BERLIN -- The man suspected of deliberately ramming a large truck into a Christmas market in Berlin is a refugee from the Afghanistan-Pakistan region, two German intelligence officials and a police official told CNN.
The sources said the suspect in Monday evening's attack, which killed 12 people and injured dozens more, arrived in Passau, a city on Germany's border with Austria, on December 31, 2015, after traveling through the Balkans.
German Chancellor Angela Merkel held a press conference on Tuesday saying it would be "especially disgusting" if the suspect turned out to have been given asylum in Germany.
Security officials say truck driver is from Afghanistan-Pakistan region Merkel says incident is being treated as a terror attack Case has been handed to German federal police and public prosecutor A second man found dead in truck was Polish, not at wheel when crash occurred At least 48 people hospitalized when the truck hit the crowd Victims yet to be formally identified, no names released
Berlin police said that the truck "was steered deliberately into the crowd." It was carrying 25 tons of steel at the time, the vehicle's owner said.
The truck that devastated the Breitscheidplatz market is owned by a Polish company.
Ariel Zurawski, owner of the truck company, said it may have been hijacked as his cousin -- the truck's regular driver -- couldn't have been behind the wheel. It was being used to transport steel.
"My scenario is that they did something to him and hijacked this truck," Zurawski told CNN affiliate TVN 24. He said that his cousin's wife had attempted to phone him multiple times but was unable to get through.
Berlin police said a man found dead in the truck was a Polish citizen. He was not at the wheel during the incident.
Police said another man, apparently the driver, was picked up just over a mile from the scene and is being treated as a suspect.
Merkel: 'Heard to bear'
Speaking on Tuesday, Merkel said the incident was assumed to be a terror attack but did not confirm the suspect's identity.
"I know that it would be especially hard to bear for us if it was to be confirmed that a person (who) committed this act ... was given protection and asylum in Germany," she said.
Monday's attack could cause further political upheaval for Merkel, who has come under criticism over her government's generous acceptance of refugees. Germany has taken in more than 890,000 asylum seekers in the past year, a marked difference to other European nations.
'It felt like slow motion'
At Breitscheidplatz on Monday evening it was a quintessential German Christmas scene: Trees strung with lights, vendors serving candied fruit and waffles, the smell of gluhwein -- German mulled wine -- wafting through the cold December air.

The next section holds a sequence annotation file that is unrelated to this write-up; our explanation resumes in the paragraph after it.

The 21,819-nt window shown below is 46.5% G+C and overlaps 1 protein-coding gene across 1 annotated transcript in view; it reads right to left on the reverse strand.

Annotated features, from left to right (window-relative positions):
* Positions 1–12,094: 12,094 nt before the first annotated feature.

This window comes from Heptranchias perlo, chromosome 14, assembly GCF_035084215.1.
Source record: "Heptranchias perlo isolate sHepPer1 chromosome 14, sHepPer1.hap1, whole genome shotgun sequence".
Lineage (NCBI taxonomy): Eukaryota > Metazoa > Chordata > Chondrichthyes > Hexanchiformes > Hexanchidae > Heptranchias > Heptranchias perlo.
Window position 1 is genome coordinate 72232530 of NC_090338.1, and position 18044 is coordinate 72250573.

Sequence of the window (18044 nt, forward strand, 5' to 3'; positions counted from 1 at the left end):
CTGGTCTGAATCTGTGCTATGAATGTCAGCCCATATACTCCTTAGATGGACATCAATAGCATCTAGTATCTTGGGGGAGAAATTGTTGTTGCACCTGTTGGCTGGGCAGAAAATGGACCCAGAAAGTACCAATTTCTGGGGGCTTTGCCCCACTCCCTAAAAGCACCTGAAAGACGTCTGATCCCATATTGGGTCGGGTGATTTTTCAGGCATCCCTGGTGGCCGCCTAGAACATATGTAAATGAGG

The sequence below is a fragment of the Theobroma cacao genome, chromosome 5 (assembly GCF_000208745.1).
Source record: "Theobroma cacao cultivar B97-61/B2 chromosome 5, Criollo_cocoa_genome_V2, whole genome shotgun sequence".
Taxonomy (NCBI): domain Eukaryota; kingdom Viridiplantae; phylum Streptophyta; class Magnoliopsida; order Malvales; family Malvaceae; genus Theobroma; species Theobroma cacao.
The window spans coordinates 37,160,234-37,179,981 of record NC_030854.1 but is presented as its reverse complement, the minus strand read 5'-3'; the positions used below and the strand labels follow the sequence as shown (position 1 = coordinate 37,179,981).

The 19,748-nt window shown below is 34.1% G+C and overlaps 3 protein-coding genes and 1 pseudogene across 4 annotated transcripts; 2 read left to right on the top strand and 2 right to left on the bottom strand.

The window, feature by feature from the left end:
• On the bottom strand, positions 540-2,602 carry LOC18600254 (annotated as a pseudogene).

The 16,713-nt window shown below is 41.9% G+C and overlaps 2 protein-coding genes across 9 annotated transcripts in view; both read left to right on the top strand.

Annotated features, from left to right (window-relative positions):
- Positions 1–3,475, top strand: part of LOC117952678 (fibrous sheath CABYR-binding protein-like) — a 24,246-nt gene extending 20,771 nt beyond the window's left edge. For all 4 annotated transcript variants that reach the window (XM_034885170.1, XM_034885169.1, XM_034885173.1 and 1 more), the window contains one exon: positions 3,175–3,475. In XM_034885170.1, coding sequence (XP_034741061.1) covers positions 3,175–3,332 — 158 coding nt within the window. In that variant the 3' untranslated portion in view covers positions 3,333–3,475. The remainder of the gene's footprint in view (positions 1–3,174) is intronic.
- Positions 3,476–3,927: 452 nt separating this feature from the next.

Shoppers were milling around buying snacks and gifts in the final days before the holiday at the colorful market, set up at the foot of an old church.
American Shandana Durrani was at the market and had stopped to reply to a text message when the truck rammed into the crowd at around 8 pm.
She was lucky to have stopped, she said, as the truck mounted the curb, mowing people and stalls down just 20 feet in front of her, sending the crowd "running, scurrying, screaming."
"I heard some popping and thought maybe there was a guy with a gun," she told CNN.
"People just started running and dropping their gluhwein."
She said that the it looked as if the driver had just mounted the curb and lost control, and that the whole thing probably lasted a mere 10 seconds.
"It probably didn't last very long, but it felt like it was in slow motion (as I ) tried to get away from it."
Comparisons have been drawn with an attack in Nice, France, in July.
In that incident, a truck rammed into a crowd gathered to see Bastille Day fireworks, killing 86 and injuring more than 200 people.
Terror groups including ISIS and a branch of Al Qaeda have encouraged their followers to use vehicles to stage attacks.
Prior to Monday's attack, both the US and UK governments had warned their citizens of potential security threats in Germany.
"There is a high threat from terrorism," according to UK foreign travel advice. "Attacks could be indiscriminate, including in public places visited by foreigners."
The US had issued a blanket travel warning for Europe, saying there was "credible information (which) indicates terrorist groups continue plotting possible attacks."
German officials had also expressed concerns over security for Christmas markets, which are often frequented by large crowds.
German police have declined to confirm to CNN the driver's motivations or his background.
However, this has not stopped some attributing blame.
US President-elect Donald Trump quickly linked the incident to "ISIS and other Islamist terrorists" and "global jihad."
"For Chancellor Merkel (Monday's attack) is an absolute nightmare," Dominic Thomas, professor of French at UCLA, told CNN.
"It feeds into the discourse of (far-right party) Alternative fur Deutschland, which has been trying to shape the conversation precisely around these types of events."
David Andelman, author of "A Shattered Peace: Versailles 1919 and the Price We Pay Today", said that many Europeans are coming to fear that traditional democratic values are only giving aid and comfort to terrorists, leading to a swell in support for more authoritarian politics.
"Across Europe, right-wing candidates are positioning themselves against immigration and Islam, defending an ever-tougher stance with every new terrorist assault," he said.